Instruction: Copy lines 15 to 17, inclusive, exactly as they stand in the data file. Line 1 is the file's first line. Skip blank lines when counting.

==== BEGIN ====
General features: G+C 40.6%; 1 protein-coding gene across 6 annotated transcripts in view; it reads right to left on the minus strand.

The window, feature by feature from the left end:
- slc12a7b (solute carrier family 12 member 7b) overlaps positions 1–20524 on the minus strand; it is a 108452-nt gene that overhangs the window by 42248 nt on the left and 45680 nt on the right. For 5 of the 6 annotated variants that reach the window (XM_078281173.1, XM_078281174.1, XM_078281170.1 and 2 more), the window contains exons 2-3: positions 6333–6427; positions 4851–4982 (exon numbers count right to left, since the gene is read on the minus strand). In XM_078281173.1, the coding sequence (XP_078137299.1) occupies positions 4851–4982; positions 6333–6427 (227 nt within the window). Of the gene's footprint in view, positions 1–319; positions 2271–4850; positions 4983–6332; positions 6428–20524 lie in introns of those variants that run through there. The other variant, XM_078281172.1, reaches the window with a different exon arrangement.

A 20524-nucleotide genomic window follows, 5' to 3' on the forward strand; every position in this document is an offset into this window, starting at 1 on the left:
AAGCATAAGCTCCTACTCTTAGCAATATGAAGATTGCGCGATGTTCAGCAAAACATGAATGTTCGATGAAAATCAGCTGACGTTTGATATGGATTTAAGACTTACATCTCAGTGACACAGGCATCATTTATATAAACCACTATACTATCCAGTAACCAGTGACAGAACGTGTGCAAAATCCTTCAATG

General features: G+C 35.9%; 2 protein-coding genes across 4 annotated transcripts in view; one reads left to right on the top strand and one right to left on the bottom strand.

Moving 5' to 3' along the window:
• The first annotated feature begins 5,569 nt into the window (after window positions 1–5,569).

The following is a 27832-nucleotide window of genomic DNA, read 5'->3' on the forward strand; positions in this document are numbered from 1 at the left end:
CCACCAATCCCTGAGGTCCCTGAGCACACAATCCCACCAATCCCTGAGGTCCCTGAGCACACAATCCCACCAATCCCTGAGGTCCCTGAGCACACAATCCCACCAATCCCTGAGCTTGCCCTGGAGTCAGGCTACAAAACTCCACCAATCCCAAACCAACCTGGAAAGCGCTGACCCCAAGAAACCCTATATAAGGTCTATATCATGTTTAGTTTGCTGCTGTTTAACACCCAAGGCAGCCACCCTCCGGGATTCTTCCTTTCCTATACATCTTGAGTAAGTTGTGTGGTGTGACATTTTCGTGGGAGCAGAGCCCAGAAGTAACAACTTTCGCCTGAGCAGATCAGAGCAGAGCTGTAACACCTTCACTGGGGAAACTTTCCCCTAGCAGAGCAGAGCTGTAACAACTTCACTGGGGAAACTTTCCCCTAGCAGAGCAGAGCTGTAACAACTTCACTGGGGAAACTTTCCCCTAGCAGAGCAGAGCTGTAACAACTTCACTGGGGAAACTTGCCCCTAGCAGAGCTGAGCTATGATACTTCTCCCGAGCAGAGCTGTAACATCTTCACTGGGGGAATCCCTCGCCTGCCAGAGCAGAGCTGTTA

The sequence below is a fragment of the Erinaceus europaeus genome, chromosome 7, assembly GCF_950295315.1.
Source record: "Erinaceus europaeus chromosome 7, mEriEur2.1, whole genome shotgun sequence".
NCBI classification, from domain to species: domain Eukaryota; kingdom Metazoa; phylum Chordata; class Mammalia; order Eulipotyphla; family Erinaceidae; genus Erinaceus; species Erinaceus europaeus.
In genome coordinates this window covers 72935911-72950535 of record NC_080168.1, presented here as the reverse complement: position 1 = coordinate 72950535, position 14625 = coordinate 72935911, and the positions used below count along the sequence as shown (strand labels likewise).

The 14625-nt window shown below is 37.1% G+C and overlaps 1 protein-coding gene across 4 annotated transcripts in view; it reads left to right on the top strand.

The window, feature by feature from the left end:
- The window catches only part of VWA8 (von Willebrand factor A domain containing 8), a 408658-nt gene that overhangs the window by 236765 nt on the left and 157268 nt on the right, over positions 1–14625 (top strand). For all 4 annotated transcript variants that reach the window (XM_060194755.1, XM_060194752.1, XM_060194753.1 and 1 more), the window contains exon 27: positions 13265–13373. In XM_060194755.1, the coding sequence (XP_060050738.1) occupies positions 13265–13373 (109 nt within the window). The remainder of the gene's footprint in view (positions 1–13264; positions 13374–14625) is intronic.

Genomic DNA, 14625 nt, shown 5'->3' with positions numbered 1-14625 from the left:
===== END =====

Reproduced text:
The 14625-nt window shown below is 37.1% G+C and overlaps 1 protein-coding gene across 4 annotated transcripts in view; it reads left to right on the top strand.

The window, feature by feature from the left end:
- The window catches only part of VWA8 (von Willebrand factor A domain containing 8), a 408658-nt gene that overhangs the window by 236765 nt on the left and 157268 nt on the right, over positions 1–14625 (top strand). For all 4 annotated transcript variants that reach the window (XM_060194755.1, XM_060194752.1, XM_060194753.1 and 1 more), the window contains exon 27: positions 13265–13373. In XM_060194755.1, the coding sequence (XP_060050738.1) occupies positions 13265–13373 (109 nt within the window). The remainder of the gene's footprint in view (positions 1–13264; positions 13374–14625) is intronic.